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Chazzanut Online - Articles

Moshe Koussevitzky

1899 - 1966


By Rabbi Geoffrey Shisler

There's a famous Hebrew saying, "Al Ta'am Varei'ach Ein Lehivakei'ach" - You can't argue over taste or smell. This is a very fortunate epithet in regards to taste in Chazanut and Chazanim. Everyone's an expert and every Shul-going Jew knows what a good Chazan is.

Whilst not everyone will agree that Moshe Koussevitzky was the finest Chazan who ever lived (see above!), it's inconceivable that anyone would say that he wasn't at least, one of the finest.

Moshe is regarded generally as the Chazan's Chazan. He was possessed of an outstanding, well-trained, tenor voice of extraordinary range and flexibility and an innate understanding of the art of Chazanut.

Moshe Koussevitzky was born on June 9th 1899 at Smargon in Vilna, Lithuania and came from a background of Chazanut. He was the oldest of the four brothers, with Jacob, Simcha and David and, as is well-known, they all went on to become famous Chazanim in their own right.

Moshe began his singing career at the age of eight as an alto in the choir of Chazan Shlepak. Like many artistic people, he could not only sing, but he was also gifted with his hands and as he grew up he toyed with the idea of becoming an artist or a sculptor.

Fortunately, however, he accepted a position as Chazan at the Vilna 'Savel's Shul' and in 1927 he auditioned for the plum position in Poland at the 'Tlomazke Shul' in Warsaw where, against the finest opposition, he was awarded the post. He took the opportunity to study voice and music, and throughout his life he always learned Torah.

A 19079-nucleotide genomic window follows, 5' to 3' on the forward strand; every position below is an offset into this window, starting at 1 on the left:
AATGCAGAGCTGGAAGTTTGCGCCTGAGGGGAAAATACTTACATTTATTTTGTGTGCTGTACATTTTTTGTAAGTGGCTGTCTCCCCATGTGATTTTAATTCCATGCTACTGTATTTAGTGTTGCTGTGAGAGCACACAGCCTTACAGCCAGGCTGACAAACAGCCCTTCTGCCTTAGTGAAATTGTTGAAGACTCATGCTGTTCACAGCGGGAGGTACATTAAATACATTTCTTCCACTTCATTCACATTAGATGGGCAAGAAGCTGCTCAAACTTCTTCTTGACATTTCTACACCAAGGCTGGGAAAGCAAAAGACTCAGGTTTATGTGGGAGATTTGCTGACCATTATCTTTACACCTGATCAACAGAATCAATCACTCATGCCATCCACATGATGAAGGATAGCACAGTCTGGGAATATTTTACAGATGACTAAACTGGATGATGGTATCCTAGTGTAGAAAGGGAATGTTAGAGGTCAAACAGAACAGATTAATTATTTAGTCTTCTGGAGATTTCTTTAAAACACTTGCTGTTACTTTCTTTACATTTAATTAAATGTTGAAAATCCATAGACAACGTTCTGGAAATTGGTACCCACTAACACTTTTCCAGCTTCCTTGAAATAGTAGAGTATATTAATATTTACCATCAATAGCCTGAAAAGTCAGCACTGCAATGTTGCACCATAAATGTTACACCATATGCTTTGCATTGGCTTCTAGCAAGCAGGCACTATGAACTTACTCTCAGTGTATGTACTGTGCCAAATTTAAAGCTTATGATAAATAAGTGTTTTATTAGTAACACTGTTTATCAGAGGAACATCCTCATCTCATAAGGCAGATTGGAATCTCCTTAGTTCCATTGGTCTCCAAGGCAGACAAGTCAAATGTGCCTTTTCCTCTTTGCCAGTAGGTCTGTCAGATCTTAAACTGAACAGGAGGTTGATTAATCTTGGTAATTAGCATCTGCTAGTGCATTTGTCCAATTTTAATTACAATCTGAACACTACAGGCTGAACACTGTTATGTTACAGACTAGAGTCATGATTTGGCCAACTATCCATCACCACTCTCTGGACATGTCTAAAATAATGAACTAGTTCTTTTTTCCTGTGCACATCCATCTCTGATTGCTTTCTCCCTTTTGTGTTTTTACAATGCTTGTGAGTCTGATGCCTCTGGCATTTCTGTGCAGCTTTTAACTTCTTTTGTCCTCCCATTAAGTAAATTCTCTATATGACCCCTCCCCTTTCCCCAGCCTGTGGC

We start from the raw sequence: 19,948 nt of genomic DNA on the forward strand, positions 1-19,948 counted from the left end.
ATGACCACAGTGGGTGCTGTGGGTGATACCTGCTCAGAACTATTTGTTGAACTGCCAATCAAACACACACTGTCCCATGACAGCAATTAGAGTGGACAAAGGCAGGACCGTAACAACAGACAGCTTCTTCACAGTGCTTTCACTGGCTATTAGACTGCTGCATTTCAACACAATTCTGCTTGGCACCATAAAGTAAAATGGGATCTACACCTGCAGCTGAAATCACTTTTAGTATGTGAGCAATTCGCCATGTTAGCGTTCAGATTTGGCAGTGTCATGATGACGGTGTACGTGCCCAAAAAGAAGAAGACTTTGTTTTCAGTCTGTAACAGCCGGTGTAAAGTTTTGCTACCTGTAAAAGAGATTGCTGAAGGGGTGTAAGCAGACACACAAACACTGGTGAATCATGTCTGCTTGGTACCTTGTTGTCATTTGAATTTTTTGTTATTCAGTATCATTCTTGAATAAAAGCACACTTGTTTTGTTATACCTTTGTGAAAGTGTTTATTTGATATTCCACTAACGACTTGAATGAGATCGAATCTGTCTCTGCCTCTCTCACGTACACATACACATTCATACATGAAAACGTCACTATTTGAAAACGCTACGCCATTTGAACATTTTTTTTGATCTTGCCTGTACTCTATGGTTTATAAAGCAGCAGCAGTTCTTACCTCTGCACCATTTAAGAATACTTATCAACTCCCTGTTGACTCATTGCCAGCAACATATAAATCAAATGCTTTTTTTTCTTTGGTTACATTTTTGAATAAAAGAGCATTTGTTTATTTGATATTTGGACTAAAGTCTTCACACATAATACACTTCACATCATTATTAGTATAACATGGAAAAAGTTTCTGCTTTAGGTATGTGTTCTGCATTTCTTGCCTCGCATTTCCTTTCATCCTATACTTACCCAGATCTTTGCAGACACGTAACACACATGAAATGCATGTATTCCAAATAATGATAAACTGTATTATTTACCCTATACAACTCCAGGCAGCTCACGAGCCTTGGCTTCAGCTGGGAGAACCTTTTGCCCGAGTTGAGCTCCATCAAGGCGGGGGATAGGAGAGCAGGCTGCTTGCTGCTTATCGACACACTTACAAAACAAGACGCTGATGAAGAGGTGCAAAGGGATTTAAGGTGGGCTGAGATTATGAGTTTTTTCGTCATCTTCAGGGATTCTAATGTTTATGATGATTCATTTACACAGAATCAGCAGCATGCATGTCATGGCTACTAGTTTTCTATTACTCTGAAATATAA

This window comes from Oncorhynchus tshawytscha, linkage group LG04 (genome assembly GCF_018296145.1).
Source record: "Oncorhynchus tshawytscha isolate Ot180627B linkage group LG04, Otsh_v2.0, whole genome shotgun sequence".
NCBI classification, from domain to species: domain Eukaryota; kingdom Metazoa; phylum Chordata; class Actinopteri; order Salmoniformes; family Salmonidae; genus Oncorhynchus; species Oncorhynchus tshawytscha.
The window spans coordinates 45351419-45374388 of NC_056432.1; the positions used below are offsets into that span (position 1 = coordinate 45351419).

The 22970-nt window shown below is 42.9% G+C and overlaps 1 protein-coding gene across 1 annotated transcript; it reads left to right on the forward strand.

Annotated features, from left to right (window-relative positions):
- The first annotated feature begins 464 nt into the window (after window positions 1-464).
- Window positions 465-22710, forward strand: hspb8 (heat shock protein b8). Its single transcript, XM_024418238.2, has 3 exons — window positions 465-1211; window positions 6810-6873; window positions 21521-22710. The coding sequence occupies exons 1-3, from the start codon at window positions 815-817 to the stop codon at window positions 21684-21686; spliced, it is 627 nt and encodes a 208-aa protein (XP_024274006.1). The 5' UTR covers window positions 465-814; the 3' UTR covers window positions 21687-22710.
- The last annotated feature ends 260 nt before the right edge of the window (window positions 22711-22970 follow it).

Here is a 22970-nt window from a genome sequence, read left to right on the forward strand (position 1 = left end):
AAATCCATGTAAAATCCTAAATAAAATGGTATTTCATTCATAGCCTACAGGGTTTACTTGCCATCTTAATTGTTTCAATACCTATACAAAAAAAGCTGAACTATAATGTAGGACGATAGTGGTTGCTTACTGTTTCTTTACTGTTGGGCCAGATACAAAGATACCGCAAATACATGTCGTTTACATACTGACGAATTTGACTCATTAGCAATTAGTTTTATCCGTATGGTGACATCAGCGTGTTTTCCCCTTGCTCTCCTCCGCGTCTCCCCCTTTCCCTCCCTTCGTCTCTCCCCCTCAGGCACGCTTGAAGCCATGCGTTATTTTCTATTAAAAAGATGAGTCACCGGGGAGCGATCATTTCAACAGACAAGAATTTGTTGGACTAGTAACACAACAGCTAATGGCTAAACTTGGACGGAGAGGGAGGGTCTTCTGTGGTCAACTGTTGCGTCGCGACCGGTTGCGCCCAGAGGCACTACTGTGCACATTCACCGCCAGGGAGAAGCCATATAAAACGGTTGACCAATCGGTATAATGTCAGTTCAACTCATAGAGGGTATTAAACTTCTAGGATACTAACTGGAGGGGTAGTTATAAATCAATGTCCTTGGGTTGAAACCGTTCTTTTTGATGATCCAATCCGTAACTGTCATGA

Being in such an illustrious post, his fame spread around Europe very rapidly and soon he was travelling to Brussels, Antwerp, Vienna and London to give concerts.

During the second world war Moshe took his family to Russia and adopted the name Mikhail Koussevitzky. While he was there he sang in Boris Goudenov, in Tosca and Rigoletto.

When he returned to Poland he gave a concert at which the ambassadors of the United Kingdom and the United States were in the audience. As a result of this concert he obtained visas for both countries and came to England until 1947, when he travelled to settle in America.

Moshe continued to travel and concertise all over the world and there will probably be people reading this who will recall his appearance at the Albert Hall on 13th March 1955.

Fortunately he also made numerous recordings and, even though many of them were produced on comparatively primitive equipment, it is still possible to appreciate the exceptional quality of his voice and his singing on those that have been re-recorded today.

The last post he held was at the famous Temple Beth El in Boro Park, Brooklyn. He died on August 23rd 1966 and is buried in Jerusalem.

© Copyright Rabbi G. Shisler

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